Good news, camera weenies -- not only does photography make you attractive and rich, it helps your brain stay sharp as you age. That's the conclusion of a new University of Texas study that evaluated a number of different types of activities to see how they affected cognitive skills -- particularly memory -- in the elderly.

The Decisive Moment and the Brain

As a photographer, you will sooner or later bump into the phrase "the decisive moment". The decisive moment is a concept made popular by the street photographer, photojournalist, and Magnum co-founder Henri Cartier-Bresson. The decisive moment refers to capturing an event that is ephemeral and spontaneous, where the image represents the essence of the event itself.

The Science of G.A.S.

People will do just about anything to alleviate their anxiety. During the last year of writing my doctoral thesis, the worry about being able to finish grew increasingly heavy. The relentless grind of research, constantly being told that your work is inadequate, and believing that 80-hour workweeks are average has its tolls on all students. Once you reach the edge of this process and are pulverized into oblivion, you get a nice, shiny PhD.

You may be wondering what got me through this. The answer? Buying a ton of camera equipment. To photographers, this type of retail therapy is known as gear acquisition syndrome. Someone with this syndrome impulsively buys cameras and related gear, amassing more camera gear than they can realistically use.

Manipulated Photographs, Manipulated Memories

Photo manipulation is nearly as old, if not as old, as photography itself. It has been used in state propaganda, to unify nations, for aesthetic and creative expression, to generate fear, and the list goes on and on.

As technology advances, altering photographic images has become quite easy. This begs the question: do the images we see convey accurate information?

Memories, Photographs, and the Human Brain

There has been a good deal written about the similarities of the camera to the eye as well as the computer to human memory. What I would like to do is clarify the uniqueness of the human brain from camera technology and at the same time show the similarities between brain function, photography and cognition.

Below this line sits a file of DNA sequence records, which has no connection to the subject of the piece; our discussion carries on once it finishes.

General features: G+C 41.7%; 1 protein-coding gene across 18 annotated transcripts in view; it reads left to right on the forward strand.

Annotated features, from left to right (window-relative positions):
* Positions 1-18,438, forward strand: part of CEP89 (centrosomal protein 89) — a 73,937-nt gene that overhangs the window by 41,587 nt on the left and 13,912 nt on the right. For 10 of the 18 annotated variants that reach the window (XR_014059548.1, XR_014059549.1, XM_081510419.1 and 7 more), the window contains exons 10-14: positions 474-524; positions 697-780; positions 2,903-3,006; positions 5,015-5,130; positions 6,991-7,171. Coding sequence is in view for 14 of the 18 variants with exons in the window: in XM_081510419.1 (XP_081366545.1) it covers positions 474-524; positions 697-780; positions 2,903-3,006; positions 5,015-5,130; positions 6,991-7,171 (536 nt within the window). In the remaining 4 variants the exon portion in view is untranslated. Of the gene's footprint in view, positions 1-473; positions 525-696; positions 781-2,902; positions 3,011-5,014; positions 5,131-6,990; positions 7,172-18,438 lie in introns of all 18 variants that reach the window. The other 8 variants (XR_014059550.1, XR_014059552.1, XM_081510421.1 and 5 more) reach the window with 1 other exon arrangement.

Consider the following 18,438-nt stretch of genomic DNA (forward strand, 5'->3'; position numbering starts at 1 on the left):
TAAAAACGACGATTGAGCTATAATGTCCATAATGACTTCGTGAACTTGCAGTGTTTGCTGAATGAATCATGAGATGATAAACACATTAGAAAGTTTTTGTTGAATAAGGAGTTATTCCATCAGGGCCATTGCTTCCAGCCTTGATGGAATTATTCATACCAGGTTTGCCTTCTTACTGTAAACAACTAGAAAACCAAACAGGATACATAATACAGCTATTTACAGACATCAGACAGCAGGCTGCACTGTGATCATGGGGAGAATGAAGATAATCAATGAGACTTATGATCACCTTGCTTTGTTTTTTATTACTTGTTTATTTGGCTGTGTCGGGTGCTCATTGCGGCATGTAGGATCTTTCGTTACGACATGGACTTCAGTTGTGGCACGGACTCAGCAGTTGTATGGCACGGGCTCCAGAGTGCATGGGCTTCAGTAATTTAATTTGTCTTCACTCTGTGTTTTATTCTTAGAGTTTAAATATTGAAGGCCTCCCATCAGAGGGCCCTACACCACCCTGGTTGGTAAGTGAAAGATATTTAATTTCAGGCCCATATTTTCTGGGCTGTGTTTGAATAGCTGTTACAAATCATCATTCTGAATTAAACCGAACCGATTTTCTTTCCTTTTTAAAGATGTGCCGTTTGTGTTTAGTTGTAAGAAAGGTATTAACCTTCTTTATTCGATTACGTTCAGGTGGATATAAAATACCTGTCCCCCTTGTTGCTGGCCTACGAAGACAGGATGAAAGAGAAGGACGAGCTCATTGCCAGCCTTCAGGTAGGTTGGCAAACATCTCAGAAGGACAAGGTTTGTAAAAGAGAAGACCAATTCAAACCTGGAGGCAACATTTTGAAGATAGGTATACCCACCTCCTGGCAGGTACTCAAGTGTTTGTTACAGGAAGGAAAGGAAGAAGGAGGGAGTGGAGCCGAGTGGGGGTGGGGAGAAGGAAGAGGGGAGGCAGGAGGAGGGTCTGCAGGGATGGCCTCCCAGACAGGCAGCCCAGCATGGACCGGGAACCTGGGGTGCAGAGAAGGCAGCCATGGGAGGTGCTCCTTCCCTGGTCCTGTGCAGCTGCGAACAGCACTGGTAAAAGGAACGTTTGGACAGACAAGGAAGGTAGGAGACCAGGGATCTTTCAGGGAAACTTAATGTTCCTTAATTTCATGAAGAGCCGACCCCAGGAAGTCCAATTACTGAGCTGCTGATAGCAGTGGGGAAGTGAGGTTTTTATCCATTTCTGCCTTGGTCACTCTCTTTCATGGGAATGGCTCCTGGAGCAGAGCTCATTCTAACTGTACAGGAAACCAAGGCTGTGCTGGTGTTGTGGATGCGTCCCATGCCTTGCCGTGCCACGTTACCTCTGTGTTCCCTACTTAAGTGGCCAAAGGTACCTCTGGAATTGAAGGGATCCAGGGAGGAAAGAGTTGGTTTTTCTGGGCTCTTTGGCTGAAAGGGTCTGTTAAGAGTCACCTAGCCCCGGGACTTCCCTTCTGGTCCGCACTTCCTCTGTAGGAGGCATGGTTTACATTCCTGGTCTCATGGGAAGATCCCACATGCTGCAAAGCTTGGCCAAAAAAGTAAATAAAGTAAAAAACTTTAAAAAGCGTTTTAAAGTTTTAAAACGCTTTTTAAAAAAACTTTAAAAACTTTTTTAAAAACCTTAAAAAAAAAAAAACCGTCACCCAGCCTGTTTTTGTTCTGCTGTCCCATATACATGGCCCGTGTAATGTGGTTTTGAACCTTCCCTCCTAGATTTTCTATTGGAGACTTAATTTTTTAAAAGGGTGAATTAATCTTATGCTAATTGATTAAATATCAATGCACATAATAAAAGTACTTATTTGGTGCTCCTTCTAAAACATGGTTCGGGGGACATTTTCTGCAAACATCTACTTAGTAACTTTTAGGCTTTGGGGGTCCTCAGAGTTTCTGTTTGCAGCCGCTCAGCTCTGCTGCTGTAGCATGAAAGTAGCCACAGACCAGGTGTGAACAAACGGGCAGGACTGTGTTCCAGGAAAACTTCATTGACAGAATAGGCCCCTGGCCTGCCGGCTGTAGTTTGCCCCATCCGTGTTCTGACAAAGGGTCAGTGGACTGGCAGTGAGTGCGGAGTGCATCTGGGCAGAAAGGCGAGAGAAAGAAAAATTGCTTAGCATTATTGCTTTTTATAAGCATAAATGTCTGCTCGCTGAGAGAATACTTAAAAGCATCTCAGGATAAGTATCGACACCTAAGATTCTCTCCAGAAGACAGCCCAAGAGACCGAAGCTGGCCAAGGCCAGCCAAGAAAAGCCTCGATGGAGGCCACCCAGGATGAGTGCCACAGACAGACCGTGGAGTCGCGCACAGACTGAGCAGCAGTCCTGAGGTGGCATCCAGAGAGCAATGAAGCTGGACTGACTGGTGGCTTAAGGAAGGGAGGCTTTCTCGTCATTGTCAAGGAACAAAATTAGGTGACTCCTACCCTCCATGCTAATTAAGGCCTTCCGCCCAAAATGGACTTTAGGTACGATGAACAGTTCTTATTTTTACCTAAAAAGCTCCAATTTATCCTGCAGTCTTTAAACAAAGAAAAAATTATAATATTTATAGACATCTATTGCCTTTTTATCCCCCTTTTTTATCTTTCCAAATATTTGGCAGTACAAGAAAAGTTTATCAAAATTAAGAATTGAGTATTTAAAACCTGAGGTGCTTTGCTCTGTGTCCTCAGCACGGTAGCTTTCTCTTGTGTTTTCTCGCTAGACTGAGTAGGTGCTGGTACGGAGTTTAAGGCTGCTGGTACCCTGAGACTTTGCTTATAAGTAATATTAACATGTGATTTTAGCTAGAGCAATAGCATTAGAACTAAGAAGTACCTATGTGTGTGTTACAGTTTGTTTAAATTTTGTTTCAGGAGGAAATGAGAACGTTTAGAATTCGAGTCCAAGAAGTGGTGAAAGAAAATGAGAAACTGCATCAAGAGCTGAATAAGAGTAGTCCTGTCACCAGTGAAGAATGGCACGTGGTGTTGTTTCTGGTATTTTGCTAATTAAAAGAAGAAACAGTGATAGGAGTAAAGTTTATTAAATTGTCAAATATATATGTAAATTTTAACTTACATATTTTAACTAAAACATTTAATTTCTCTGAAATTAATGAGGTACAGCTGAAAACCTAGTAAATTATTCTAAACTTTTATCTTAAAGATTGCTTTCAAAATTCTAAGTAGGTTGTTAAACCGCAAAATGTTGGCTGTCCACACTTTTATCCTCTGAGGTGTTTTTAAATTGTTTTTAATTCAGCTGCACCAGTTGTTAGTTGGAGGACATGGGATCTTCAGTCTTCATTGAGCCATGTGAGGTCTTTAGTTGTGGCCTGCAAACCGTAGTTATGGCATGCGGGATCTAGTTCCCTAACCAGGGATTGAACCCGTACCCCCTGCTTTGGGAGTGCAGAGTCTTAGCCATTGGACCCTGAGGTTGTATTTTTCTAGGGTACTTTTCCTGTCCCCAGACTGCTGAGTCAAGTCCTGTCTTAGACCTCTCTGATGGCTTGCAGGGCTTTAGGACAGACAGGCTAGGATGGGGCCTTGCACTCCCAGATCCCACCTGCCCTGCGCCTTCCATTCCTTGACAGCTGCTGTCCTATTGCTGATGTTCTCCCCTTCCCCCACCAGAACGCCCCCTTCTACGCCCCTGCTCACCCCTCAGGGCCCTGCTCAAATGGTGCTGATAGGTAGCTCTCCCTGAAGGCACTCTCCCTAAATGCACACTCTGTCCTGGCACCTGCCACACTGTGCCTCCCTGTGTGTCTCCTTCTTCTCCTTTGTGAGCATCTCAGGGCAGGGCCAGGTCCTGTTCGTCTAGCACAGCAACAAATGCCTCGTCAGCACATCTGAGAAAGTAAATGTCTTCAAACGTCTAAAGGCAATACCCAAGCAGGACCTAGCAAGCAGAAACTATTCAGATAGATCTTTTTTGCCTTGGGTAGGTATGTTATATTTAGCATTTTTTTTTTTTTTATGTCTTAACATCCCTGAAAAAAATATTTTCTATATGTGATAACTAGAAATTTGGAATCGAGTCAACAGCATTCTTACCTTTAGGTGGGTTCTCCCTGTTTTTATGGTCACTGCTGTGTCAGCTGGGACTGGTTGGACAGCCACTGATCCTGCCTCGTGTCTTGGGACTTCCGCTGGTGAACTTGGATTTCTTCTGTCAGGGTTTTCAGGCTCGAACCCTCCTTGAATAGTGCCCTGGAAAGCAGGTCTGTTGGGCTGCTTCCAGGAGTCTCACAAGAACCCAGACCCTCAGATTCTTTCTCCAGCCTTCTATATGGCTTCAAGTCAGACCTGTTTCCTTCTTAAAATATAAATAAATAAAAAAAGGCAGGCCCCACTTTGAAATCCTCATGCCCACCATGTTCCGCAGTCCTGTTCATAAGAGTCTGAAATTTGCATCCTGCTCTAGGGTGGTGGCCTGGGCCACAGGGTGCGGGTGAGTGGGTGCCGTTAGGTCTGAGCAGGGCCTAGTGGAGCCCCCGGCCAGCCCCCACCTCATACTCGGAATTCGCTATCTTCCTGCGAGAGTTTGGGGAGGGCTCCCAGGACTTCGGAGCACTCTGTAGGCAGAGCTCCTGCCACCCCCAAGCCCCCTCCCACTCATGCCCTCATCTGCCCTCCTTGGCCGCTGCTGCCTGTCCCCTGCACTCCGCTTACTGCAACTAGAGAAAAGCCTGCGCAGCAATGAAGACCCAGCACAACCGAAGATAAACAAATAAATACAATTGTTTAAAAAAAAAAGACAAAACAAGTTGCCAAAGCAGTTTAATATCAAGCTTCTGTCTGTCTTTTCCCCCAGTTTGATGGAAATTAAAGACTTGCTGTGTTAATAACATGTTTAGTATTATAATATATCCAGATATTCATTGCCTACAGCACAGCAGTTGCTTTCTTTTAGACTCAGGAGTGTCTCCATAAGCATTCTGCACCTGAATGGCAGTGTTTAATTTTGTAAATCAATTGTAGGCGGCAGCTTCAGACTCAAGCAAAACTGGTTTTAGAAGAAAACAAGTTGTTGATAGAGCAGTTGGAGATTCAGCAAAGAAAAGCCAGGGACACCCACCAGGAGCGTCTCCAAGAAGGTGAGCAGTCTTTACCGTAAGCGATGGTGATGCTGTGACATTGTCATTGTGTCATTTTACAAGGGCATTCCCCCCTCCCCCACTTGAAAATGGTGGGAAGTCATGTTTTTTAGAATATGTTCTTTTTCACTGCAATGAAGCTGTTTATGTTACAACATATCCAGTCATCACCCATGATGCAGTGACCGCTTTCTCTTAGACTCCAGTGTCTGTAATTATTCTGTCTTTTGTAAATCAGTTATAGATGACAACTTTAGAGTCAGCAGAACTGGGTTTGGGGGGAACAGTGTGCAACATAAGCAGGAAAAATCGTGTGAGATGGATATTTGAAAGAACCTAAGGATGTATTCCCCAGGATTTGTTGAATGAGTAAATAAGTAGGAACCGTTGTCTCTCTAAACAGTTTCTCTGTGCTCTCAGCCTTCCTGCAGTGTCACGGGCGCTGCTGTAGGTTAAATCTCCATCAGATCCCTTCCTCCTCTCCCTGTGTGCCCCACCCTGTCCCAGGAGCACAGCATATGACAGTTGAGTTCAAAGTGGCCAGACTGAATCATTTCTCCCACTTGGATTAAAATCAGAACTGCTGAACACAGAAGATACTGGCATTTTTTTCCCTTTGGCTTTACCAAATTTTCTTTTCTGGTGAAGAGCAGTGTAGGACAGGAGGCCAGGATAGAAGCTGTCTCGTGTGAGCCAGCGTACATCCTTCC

The Best Photo I Didn’t Take: Snapping a Photo with the Camera Between My Ears

It was a day of typically brutal summer heat in Phoenix, and I had the air conditioner blasting as I raced down the freeway en route to some event I was obliged to cover in my role as a general-assignment newspaper reporter.

The scene came to me in pieces as I glanced to the other side of the roadway. A car on the shoulder, broken down and steam billowing from under the raised hood. Somebody, presumably the driver, sitting on the grass embankment nearby, head in his hands. Wearing a full-on clown outfit -- wild hair, floppy shoes, pancake makeup, red nose, the whole package. And looking about as morose and defeated as a clown can get.

Lexar Jumps onto the XQD Bandwagon With a Pair of Cards and a Reader

Back in July, Lexar vice president of products and technology Wes Brewer confirmed that the company was going to jump into the XQD game in Q3. This was good news for the technology, since only one camera was taking them and one company was making them at the time.

Well, the Nikon D4 is still the only DSLR capable of using the cards at the moment, but now Lexar (a couple of quarters late, but here nonetheless) has officially made the leap with its new 1100x pro series cards.

How Fake Photos Are Messing With Our Perception of Reality

When Hurricane Sandy struck the East Coast back in October, the photograph above was widely circulated by people who believed that it showed the storm bearing down NYC. It doesn't. The image is actually a composite photograph that combines an ordinary photo of the Statue of Liberty with a well-known image by weather photographer Mike Hollingshead.